Suppose you have n bins numbered from 1 to n, and suppose $n\ge4$.
bin 1, bin 2, bin 3, bin 4, bin 5, ... , bin n
Then you place the numbers 1 through n into the bins, using each number exactly once.
If the number 3 goes into bin 3, then we say "3 is in its own bin."
1) How many ways are there to put at least 1 integer not in its own bin?
2) How many ways are there to put at least 2 integers not in their own bins?
There's no way to put exactly 1 integer not in its own bin, because you have to displace at least two integers at a time. So, the answer for 1) and 2) is the same. There are $n!$ arrangements of integers into bins, and only 1 way that has every integer in its own bin.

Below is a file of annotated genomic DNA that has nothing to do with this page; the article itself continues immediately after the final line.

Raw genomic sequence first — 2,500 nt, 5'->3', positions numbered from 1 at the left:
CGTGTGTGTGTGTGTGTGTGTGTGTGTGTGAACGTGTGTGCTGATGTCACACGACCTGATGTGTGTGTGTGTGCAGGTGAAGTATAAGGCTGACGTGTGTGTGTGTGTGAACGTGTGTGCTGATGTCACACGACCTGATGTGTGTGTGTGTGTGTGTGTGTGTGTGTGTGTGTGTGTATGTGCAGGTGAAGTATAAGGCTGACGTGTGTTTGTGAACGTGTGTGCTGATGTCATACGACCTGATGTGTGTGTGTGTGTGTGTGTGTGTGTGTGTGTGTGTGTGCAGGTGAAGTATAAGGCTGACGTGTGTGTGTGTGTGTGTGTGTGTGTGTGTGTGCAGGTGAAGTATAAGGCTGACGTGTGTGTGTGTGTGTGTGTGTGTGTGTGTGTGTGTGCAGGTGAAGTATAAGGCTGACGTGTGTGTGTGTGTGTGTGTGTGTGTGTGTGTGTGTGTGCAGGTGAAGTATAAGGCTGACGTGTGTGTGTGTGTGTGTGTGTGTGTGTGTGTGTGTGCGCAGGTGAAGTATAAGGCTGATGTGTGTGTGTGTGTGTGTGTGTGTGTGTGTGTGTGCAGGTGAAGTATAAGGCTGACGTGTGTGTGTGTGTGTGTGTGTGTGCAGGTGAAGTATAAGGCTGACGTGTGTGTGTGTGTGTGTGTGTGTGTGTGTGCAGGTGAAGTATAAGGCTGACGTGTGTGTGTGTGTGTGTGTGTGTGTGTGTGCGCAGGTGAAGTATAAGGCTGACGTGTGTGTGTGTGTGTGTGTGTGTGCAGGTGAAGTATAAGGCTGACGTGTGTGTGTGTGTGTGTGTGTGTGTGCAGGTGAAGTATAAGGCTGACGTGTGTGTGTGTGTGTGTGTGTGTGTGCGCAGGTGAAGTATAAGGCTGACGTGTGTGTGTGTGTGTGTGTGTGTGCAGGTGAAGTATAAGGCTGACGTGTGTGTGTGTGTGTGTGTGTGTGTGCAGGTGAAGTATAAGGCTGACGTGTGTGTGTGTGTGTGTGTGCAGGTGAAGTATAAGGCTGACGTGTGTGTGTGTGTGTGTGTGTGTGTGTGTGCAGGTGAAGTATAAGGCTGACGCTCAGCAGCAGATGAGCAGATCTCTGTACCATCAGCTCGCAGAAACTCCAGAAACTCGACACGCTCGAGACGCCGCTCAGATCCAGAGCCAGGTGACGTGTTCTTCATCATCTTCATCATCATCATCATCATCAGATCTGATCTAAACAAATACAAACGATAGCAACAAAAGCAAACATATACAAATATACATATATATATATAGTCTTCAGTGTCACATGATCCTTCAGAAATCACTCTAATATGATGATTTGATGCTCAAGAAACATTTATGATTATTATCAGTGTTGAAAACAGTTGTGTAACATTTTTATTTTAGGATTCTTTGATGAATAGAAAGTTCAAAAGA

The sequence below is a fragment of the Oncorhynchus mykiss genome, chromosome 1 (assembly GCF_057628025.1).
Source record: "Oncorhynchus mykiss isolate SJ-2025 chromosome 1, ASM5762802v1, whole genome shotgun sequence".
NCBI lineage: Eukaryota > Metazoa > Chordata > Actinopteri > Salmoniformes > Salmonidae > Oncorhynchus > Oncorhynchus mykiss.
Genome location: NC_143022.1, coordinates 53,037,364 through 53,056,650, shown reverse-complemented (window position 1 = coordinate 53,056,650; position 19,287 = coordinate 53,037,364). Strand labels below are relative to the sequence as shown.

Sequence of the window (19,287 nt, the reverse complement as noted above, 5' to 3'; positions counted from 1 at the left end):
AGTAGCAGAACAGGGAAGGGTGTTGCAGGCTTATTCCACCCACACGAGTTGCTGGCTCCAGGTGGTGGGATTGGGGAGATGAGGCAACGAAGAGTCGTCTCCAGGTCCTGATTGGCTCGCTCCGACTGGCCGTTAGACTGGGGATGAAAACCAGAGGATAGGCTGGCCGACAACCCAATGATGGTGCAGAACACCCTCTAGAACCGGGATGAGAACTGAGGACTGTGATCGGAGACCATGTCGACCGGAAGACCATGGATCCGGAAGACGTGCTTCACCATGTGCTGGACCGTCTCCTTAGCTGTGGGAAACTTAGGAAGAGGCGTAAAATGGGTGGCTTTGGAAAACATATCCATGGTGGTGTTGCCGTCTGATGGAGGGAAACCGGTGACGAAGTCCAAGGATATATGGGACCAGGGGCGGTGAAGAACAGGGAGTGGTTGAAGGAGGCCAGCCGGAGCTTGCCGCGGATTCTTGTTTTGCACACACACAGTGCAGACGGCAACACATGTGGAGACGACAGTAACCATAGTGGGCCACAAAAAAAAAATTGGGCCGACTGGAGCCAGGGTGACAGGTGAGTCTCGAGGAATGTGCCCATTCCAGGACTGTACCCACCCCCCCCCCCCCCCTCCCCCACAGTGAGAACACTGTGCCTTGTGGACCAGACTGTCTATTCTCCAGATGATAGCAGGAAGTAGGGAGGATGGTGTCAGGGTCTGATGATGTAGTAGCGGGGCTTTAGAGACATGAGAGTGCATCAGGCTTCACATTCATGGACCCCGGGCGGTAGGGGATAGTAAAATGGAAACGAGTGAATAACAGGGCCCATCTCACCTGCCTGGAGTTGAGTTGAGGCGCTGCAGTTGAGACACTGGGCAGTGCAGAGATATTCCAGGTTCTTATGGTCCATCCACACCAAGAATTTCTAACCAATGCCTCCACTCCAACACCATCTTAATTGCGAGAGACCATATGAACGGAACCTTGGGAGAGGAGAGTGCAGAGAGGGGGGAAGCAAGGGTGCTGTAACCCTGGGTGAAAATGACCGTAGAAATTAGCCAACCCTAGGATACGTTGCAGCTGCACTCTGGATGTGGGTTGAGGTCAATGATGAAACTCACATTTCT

Therefore, the answer is $n!-1$.
3) At least 3 integers not in their own bins?
4) At least 4 integers not in their own bins?
How can I approach these two parts? I was thinking about using a sum: find the number of ways to choose k integers, then multiply that by the number of ways to completely rearrange k elements (such that none go back into their original places). Then do a sum for all values of k from 3 to n, and from 4 to n. But "completely rearranging" k elements is not an easy problem, I found out this is called "derangements" and the formula is very weird, and there's probably a simpler way.
Any help is appreciated. Thanks!